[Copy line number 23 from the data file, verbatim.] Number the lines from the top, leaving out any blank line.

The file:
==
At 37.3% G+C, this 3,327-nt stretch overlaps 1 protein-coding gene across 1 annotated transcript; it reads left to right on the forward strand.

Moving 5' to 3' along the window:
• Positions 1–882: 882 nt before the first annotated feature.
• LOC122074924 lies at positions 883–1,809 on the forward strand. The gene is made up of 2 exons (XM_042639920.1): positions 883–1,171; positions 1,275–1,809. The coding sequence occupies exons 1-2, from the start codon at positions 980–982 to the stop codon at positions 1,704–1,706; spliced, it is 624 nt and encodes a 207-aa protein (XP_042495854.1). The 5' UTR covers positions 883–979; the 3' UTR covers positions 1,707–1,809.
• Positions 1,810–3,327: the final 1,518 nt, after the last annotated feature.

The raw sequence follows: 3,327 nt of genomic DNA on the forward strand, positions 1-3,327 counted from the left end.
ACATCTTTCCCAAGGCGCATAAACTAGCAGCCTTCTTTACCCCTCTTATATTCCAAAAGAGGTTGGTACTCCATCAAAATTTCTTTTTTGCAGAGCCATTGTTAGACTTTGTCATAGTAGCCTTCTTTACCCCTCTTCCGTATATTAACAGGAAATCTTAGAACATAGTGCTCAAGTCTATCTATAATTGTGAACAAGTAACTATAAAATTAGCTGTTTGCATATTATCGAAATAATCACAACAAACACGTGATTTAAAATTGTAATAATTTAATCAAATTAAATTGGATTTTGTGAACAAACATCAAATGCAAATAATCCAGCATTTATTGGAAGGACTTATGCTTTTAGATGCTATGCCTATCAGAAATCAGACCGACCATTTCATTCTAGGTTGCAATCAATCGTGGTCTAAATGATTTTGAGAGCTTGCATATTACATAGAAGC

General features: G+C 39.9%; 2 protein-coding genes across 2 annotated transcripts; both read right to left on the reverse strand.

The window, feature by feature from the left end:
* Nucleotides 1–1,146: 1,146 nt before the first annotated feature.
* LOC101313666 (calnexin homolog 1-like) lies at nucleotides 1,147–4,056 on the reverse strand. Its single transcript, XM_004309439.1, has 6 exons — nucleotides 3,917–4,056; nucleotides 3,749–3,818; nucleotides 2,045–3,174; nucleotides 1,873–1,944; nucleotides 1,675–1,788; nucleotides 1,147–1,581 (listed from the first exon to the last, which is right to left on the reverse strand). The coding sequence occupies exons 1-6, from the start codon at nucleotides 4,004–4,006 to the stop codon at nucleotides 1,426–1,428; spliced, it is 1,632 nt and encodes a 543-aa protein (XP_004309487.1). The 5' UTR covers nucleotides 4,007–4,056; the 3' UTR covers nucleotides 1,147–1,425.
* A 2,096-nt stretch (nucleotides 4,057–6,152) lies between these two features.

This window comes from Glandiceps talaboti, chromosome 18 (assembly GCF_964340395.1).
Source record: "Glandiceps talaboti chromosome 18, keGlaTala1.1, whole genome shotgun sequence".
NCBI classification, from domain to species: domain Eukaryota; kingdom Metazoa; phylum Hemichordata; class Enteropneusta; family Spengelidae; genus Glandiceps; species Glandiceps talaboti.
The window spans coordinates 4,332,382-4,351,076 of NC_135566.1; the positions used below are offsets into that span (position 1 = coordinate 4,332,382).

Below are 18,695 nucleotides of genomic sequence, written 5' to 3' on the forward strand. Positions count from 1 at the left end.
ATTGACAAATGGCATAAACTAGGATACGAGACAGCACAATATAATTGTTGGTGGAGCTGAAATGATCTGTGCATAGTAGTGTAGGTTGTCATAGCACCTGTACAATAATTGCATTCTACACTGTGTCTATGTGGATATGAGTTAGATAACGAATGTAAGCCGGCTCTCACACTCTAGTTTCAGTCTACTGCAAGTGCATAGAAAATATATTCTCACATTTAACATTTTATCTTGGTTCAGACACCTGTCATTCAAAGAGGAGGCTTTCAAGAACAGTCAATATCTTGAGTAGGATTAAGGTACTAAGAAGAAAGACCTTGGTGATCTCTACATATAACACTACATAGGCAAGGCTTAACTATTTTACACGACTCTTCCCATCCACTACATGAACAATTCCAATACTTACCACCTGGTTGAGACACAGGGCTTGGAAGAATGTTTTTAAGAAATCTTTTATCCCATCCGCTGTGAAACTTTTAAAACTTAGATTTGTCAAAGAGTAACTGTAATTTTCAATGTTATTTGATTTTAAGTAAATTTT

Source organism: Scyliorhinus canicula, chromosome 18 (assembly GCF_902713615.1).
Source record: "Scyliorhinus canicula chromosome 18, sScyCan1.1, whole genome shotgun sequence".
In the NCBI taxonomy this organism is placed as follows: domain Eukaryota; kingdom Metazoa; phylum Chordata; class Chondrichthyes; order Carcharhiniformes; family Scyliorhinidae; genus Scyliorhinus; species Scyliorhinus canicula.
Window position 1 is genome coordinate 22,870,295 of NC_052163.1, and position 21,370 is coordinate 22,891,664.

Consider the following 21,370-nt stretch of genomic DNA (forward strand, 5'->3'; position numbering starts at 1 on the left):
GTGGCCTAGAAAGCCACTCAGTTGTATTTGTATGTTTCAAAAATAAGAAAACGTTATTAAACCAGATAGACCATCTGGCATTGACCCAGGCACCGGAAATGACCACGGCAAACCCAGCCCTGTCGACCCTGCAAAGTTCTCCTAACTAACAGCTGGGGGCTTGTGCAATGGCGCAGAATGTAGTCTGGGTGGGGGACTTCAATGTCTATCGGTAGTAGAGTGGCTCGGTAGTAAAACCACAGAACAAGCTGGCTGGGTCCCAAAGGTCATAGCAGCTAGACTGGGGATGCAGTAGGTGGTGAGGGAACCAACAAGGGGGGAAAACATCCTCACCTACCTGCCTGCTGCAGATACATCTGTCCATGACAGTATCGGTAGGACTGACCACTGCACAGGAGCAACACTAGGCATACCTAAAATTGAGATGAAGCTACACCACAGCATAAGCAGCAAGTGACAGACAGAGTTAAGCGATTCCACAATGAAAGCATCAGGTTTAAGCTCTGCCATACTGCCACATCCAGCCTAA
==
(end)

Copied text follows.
Consider the following 21,370-nt stretch of genomic DNA (forward strand, 5'->3'; position numbering starts at 1 on the left):